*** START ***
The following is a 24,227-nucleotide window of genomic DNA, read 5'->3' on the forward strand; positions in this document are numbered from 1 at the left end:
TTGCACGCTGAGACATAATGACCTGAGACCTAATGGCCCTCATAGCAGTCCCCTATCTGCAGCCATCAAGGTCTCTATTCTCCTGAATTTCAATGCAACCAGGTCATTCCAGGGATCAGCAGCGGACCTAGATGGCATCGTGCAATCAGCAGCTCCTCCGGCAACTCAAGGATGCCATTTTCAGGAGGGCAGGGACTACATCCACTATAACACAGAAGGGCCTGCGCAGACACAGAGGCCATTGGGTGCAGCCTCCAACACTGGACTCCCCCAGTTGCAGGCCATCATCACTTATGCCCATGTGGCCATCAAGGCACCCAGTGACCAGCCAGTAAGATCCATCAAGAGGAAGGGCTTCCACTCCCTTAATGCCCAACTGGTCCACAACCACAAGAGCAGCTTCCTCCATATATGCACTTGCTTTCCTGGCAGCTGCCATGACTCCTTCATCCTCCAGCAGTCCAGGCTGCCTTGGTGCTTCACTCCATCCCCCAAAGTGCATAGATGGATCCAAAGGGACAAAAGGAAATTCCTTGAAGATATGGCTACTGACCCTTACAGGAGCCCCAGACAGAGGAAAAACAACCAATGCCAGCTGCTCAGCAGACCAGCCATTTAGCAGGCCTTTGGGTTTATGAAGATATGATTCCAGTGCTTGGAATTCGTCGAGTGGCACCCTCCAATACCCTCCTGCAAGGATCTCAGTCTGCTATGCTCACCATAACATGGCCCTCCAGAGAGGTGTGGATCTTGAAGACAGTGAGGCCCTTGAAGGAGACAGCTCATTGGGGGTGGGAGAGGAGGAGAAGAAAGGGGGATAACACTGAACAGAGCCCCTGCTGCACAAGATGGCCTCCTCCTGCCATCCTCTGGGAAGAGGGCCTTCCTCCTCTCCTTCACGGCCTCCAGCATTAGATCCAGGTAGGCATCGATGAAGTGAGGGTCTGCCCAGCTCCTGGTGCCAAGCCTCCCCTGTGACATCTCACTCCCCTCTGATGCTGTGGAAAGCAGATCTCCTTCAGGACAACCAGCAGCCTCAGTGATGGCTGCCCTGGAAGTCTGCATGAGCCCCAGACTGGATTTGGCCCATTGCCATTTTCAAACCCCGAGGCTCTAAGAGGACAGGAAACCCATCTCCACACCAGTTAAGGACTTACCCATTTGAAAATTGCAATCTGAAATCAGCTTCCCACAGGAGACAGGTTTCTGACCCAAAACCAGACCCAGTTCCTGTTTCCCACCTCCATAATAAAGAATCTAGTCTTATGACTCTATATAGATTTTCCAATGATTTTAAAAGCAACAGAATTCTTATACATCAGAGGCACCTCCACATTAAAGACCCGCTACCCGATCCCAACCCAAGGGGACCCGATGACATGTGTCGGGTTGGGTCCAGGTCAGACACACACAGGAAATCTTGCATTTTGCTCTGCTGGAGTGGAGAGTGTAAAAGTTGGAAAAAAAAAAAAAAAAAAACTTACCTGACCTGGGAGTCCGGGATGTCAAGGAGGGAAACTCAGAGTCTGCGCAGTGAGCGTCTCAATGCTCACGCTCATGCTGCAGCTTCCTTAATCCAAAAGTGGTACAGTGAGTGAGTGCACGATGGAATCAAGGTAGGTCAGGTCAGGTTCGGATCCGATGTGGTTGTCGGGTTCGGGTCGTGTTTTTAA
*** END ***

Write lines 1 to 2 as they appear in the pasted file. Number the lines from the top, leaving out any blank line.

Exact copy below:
The following is a 24,227-nucleotide window of genomic DNA, read 5'->3' on the forward strand; positions in this document are numbered from 1 at the left end:
TTGCACGCTGAGACATAATGACCTGAGACCTAATGGCCCTCATAGCAGTCCCCTATCTGCAGCCATCAAGGTCTCTATTCTCCTGAATTTCAATGCAACCAGGTCATTCCAGGGATCAGCAGCGGACCTAGATGGCATCGTGCAATCAGCAGCTCCTCCGGCAACTCAAGGATGCCATTTTCAGGAGGGCAGGGACTACATCCACTATAACACAGAAGGGCCTGCGCAGACACAGAGGCCATTGGGTGCAGCCTCCAACACTGGACTCCCCCAGTTGCAGGCCATCATCACTTATGCCCATGTGGCCATCAAGGCACCCAGTGACCAGCCAGTAAGATCCATCAAGAGGAAGGGCTTCCACTCCCTTAATGCCCAACTGGTCCACAACCACAAGAGCAGCTTCCTCCATATATGCACTTGCTTTCCTGGCAGCTGCCATGACTCCTTCATCCTCCAGCAGTCCAGGCTGCCTTGGTGCTTCACTCCATCCCCCAAAGTGCATAGATGGATCCAAAGGGACAAAAGGAAATTCCTTGAAGATATGGCTACTGACCCTTACAGGAGCCCCAGACAGAGGAAAAACAACCAATGCCAGCTGCTCAGCAGACCAGCCATTTAGCAGGCCTTTGGGTTTATGAAGATATGATTCCAGTGCTTGGAATTCGTCGAGTGGCACCCTCCAATACCCTCCTGCAAGGATCTCAGTCTGCTATGCTCACCATAACATGGCCCTCCAGAGAGGTGTGGATCTTGAAGACAGTGAGGCCCTTGAAGGAGACAGCTCATTGGGGGTGGGAGAGGAGGAGAAGAAAGGGGGATAACACTGAACAGAGCCCCTGCTGCACAAGATGGCCTCCTCCTGCCATCCTCTGGGAAGAGGGCCTTCCTCCTCTCCTTCACGGCCTCCAGCATTAGATCCAGGTAGGCATCGATGAAGTGAGGGTCTGCCCAGCTCCTGGTGCCAAGCCTCCCCTGTGACATCTCACTCCCCTCTGATGCTGTGGAAAGCAGATCTCCTTCAGGACAACCAGCAGCCTCAGTGATGGCTGCCCTGGAAGTCTGCATGAGCCCCAGACTGGATTTGGCCCATTGCCATTTTCAAACCCCGAGGCTCTAAGAGGACAGGAAACCCATCTCCACACCAGTTAAGGACTTACCCATTTGAAAATTGCAATCTGAAATCAGCTTCCCACAGGAGACAGGTTTCTGACCCAAAACCAGACCCAGTTCCTGTTTCCCACCTCCATAATAAAGAATCTAGTCTTATGACTCTATATAGATTTTCCAATGATTTTAAAAGCAACAGAATTCTTATACATCAGAGGCACCTCCACATTAAAGACCCGCTACCCGATCCCAACCCAAGGGGACCCGATGACATGTGTCGGGTTGGGTCCAGGTCAGACACACACAGGAAATCTTGCATTTTGCTCTGCTGGAGTGGAGAGTGTAAAAGTTGGAAAAAAAAAAAAAAAAAAACTTACCTGACCTGGGAGTCCGGGATGTCAAGGAGGGAAACTCAGAGTCTGCGCAGTGAGCGTCTCAATGCTCACGCTCATGCTGCAGCTTCCTTAATCCAAAAGTGGTACAGTGAGTGAGTGCACGATGGAATCAAGGTAGGTCAGGTCAGGTTCGGATCCGATGTGGTTGTCGGGTTCGGGTCGTGTTTTTAA